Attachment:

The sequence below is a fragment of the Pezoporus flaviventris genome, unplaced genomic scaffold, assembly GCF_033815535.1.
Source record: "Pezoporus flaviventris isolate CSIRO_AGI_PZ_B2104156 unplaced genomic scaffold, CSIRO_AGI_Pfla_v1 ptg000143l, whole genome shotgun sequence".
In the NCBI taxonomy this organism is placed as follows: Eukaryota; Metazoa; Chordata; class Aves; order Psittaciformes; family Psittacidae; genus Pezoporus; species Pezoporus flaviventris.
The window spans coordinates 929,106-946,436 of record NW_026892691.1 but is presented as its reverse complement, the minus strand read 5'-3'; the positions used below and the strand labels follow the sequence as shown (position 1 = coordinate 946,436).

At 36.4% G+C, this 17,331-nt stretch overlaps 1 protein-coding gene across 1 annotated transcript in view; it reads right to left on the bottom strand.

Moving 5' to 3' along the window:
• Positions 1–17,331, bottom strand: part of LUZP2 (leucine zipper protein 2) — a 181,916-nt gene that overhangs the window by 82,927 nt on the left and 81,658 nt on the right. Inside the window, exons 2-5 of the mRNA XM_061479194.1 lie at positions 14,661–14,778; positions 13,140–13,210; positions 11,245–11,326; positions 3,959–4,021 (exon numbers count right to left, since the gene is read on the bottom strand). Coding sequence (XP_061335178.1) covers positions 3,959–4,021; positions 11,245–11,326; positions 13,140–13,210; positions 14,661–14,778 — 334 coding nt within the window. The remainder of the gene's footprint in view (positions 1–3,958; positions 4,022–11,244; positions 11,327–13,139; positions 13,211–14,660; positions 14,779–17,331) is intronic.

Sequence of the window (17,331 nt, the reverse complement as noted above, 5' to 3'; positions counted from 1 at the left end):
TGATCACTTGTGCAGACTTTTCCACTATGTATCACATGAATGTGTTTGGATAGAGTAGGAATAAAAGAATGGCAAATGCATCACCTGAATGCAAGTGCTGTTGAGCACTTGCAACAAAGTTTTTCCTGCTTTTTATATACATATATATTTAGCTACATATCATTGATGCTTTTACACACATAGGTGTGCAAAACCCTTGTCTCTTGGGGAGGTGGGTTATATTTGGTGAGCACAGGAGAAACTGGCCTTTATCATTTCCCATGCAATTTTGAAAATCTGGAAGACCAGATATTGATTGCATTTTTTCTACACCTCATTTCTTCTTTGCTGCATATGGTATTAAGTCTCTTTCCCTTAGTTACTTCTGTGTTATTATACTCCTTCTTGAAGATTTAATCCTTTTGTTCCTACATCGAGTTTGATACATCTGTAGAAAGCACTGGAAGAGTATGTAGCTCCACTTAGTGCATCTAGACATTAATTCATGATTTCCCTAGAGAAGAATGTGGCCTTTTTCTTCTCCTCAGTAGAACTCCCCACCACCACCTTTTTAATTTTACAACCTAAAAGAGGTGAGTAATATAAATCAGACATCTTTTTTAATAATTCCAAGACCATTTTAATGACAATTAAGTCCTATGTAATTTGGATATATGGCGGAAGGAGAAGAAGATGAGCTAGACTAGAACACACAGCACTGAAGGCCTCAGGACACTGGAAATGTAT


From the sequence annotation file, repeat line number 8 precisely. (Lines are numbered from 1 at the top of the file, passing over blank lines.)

Sequence of the window (17,331 nt, the reverse complement as noted above, 5' to 3'; positions counted from 1 at the left end):